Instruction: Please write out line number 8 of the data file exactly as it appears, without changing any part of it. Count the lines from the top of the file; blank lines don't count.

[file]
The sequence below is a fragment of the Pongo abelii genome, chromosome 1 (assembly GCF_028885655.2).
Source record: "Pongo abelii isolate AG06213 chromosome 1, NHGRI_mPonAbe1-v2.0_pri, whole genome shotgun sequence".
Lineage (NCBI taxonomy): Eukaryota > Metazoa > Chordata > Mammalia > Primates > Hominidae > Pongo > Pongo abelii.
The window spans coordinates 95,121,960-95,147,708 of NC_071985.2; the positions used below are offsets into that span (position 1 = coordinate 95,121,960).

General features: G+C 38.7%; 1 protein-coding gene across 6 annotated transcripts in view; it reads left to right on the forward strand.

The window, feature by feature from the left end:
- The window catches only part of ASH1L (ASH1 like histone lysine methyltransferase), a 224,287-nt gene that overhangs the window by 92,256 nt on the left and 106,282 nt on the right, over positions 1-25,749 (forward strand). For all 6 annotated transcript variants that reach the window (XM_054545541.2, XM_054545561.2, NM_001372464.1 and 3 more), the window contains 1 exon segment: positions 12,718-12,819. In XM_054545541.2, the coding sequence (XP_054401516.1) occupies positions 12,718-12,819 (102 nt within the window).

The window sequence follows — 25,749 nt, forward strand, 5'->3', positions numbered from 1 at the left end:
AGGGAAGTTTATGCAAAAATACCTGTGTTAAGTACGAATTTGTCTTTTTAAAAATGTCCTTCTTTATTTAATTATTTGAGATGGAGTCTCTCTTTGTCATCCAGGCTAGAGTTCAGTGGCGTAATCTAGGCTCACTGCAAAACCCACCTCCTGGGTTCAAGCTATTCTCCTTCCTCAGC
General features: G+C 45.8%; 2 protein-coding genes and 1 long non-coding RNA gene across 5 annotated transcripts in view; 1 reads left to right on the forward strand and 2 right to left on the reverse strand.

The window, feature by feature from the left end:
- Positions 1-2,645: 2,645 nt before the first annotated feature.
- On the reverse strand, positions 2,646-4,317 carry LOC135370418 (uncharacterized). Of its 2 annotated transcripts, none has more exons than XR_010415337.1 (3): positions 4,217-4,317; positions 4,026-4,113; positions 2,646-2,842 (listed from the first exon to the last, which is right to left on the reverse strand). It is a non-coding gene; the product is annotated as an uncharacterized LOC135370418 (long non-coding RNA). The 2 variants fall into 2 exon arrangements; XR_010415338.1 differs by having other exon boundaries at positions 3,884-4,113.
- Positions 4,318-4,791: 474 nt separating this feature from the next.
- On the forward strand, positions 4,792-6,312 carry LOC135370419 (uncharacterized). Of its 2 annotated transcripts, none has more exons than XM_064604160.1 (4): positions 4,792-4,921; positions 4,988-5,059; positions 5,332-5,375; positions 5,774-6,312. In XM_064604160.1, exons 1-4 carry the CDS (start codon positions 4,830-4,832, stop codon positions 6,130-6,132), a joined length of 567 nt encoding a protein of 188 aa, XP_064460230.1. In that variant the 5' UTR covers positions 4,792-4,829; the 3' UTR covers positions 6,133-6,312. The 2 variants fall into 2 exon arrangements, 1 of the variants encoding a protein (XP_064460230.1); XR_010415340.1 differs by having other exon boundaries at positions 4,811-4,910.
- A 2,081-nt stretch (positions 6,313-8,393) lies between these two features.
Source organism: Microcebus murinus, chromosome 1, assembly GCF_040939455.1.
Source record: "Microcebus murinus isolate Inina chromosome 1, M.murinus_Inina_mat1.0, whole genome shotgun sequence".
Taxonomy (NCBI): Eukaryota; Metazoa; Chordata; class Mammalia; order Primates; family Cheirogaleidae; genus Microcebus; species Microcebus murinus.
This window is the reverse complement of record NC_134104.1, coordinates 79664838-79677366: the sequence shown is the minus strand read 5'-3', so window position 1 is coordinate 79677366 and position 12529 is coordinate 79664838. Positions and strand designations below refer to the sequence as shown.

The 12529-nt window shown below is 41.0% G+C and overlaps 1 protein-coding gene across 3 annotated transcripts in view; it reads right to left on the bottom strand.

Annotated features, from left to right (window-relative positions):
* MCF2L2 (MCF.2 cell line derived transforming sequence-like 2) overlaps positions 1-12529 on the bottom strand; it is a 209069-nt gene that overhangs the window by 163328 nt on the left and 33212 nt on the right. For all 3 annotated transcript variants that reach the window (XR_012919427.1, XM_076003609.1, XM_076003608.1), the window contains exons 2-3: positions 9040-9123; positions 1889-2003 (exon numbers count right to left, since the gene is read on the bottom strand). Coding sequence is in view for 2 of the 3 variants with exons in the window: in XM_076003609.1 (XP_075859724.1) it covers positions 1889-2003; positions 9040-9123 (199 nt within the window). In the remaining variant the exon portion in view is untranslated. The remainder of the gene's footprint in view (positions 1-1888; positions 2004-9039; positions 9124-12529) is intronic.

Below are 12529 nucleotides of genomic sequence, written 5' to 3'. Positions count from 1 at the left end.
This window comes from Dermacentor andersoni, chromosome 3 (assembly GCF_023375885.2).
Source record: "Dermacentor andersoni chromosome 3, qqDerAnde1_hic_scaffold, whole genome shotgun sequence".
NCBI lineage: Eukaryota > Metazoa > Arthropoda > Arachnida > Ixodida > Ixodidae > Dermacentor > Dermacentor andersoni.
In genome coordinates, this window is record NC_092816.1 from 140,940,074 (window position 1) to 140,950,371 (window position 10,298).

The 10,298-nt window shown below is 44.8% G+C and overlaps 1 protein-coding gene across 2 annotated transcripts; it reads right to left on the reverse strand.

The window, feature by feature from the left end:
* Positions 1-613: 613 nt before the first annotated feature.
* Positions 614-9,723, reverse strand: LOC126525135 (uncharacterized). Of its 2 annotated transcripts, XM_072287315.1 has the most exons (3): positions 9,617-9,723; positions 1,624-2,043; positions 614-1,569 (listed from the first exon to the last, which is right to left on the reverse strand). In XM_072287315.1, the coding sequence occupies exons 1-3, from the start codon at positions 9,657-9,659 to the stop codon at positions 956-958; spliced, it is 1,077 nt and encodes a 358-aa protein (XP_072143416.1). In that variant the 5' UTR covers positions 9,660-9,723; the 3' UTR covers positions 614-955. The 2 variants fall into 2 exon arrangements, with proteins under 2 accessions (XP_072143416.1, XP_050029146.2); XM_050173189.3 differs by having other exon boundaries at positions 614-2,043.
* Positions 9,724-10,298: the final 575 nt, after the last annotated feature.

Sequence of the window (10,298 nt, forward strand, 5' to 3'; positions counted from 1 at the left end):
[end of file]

The window sequence follows — 25,749 nt, forward strand, 5'->3', positions numbered from 1 at the left end: